Thursday, November 4, 2010

Tweeting Trash Talk Has No Place in Sports; Keep It on the Field

Brandi Garnett
Trash talking is really an art form. Some guys are really good at it, and will harass an opponent to the point where the player is so distracted that he's ineffective on the field. Mission accomplished for the trash talker.

Right now, Kevin Garnett of the Boston Celtics is in hot water because he's being accused by Charlie Villanueva of the Detroit Pistons of calling him a cancer patient. Villanueva suffers from a non life threatening disease that causes all of his hair to fall out. Villaneuva made his claim over Twitter. Garnett, who does not Tweet, denies the allegation. He said he told Villanueva that the former UConn player was cancerous to his team.

Big difference. Both are insensitive, and only Garnett knows the truth. He's a notorious talker, as are most athletes, I'd guess. It's fun. It's also a strategic tactic for some to get under the skin of a vulnerable player and force him into mistakes or just plain distraction.

This got me thinking about whether it happens in soccer, and I'm sure it does. The most infamous incident is the Zidane headbutt to the chest of Marco Materazzi during the 2006 World Cup final.Materazzi, Zidane said, used a term that essentially labeled Zidane's sister a whore. Zidane lost his cool and France lost the final in penalty kicks. Trash talk.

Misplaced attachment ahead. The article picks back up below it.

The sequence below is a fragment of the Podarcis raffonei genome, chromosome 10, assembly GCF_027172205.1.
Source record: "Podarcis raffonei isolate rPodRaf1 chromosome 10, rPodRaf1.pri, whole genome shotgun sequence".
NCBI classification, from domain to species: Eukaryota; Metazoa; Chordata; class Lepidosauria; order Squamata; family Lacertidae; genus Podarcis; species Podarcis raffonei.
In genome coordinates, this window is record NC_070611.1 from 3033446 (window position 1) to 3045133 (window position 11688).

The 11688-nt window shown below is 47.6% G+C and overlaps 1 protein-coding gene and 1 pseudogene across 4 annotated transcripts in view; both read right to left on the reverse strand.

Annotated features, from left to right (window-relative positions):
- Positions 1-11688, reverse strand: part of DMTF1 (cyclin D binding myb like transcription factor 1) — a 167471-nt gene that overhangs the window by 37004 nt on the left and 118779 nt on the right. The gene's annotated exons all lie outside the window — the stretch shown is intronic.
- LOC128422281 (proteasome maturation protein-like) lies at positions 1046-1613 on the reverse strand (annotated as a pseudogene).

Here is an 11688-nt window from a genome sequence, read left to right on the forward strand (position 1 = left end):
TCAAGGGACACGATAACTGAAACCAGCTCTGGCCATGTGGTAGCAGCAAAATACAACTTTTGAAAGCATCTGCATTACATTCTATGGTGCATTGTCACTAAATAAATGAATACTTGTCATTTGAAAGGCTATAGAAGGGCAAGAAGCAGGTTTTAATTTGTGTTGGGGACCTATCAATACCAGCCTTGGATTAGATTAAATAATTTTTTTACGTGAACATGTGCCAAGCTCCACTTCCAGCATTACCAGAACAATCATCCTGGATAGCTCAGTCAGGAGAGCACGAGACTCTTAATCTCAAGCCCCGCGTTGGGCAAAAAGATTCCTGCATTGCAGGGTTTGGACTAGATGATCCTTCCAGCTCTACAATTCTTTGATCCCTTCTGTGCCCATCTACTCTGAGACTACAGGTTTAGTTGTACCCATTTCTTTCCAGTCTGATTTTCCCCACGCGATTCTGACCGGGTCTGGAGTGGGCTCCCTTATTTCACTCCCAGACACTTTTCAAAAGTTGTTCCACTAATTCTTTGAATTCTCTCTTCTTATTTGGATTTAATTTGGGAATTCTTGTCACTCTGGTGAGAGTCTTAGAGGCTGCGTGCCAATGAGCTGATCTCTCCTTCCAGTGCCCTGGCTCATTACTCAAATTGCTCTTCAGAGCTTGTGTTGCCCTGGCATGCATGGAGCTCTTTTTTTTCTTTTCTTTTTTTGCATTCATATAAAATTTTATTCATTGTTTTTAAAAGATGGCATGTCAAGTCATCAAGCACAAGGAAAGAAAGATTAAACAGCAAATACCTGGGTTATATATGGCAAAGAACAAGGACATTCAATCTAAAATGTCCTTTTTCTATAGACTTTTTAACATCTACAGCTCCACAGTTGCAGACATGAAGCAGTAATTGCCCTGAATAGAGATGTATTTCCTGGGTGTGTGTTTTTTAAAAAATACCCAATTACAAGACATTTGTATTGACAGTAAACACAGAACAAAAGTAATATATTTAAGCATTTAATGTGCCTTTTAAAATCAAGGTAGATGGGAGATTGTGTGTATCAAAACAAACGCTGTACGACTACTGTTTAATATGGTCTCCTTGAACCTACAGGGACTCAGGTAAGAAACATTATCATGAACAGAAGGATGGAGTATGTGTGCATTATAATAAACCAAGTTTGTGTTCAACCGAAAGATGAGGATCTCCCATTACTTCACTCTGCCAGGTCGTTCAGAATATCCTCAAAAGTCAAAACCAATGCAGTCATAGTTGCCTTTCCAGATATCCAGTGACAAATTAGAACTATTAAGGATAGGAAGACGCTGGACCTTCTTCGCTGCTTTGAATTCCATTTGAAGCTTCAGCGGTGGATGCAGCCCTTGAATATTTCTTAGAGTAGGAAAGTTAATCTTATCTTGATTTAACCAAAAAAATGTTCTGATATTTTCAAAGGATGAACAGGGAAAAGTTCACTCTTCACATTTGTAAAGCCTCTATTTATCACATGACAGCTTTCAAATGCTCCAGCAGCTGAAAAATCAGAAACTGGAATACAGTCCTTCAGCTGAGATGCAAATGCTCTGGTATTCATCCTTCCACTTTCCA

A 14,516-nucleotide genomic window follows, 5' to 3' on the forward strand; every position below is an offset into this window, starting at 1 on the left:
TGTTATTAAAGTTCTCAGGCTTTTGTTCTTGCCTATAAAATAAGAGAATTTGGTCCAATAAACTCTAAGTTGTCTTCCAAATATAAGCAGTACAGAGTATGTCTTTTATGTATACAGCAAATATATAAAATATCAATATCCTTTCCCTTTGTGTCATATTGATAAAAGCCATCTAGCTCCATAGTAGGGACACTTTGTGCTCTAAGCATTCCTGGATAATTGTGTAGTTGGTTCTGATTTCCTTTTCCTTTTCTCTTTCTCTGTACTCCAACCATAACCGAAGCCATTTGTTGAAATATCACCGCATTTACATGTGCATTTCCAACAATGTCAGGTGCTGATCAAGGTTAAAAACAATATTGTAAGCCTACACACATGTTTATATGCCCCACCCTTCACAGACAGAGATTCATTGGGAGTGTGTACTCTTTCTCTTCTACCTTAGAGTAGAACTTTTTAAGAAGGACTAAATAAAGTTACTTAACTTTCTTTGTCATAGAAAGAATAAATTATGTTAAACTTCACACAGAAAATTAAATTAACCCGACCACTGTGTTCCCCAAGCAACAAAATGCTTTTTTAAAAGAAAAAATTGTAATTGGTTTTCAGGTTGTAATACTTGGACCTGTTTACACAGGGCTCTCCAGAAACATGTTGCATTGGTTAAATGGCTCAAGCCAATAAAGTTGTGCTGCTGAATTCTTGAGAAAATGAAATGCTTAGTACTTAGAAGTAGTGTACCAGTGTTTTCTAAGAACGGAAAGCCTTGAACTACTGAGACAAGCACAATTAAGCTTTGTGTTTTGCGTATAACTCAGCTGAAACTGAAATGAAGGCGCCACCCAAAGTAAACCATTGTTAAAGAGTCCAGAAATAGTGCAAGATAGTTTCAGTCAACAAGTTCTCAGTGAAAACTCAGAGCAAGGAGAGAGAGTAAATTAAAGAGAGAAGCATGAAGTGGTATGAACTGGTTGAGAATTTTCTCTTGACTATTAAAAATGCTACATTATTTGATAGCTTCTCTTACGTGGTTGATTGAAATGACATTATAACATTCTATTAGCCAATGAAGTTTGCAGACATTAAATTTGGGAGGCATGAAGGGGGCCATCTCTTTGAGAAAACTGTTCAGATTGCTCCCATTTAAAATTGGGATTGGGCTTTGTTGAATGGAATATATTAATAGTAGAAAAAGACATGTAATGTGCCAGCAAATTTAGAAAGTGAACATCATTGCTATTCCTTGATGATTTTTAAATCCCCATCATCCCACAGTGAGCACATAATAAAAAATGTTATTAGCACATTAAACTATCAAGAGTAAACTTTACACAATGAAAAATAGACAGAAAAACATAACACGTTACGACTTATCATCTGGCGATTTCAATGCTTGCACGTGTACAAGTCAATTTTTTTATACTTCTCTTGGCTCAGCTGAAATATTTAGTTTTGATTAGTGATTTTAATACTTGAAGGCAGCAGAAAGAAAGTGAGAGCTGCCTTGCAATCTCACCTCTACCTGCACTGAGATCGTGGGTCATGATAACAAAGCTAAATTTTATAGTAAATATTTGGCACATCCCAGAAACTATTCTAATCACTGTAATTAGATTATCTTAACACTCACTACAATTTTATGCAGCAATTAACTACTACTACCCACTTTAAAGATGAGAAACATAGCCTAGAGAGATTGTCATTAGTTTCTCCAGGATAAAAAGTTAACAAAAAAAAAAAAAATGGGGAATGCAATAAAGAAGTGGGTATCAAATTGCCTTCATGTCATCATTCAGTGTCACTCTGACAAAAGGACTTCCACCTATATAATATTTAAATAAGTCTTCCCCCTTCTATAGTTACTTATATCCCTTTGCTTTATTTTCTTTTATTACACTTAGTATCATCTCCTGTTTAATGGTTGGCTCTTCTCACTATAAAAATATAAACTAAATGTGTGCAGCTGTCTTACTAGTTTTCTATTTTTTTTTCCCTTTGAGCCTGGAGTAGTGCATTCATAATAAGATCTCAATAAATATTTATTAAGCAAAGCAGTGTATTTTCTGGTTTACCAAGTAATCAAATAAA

Say this for the Zidane incident, at least it was resolved on the field. At least the French superstar didn't run to his computer to tattle tale to the world what Materazzi had said. Thankfully, most trash talk stays between the white lines. It's doubtful most athletes really think your sister is a whore, or that you're gay, or do unnatural things with and to your mother. It's part of the game, words said in heated instances, most times to a premeditated and tactical advantage. Shame on those who aren't smart enough to get that and react accordingly.

But in this age of social networking where we're all compelled to Tweet or update our Facebook status that we're at Starbucks having that much-need latte, every piece of minutiae about your life is fair game for the world to see apparently. Social networking is the new status symbol. If it's on Facebook, it must be true. You've got 1,000 Twitter followers, well then hell, you must be somebody important.

It's pretty sad, however, when you take a step back and watch adults take to cyberspace to pout about contracts or something that another athlete said to them on the field of play. At least Zidane had the balls to headbutt Materazzi in the moment and dare him to say it again. I'd have more respect for Villanueva if he popped Garnett in the mouth, took his 10-game suspension like a man and moved on with his life.

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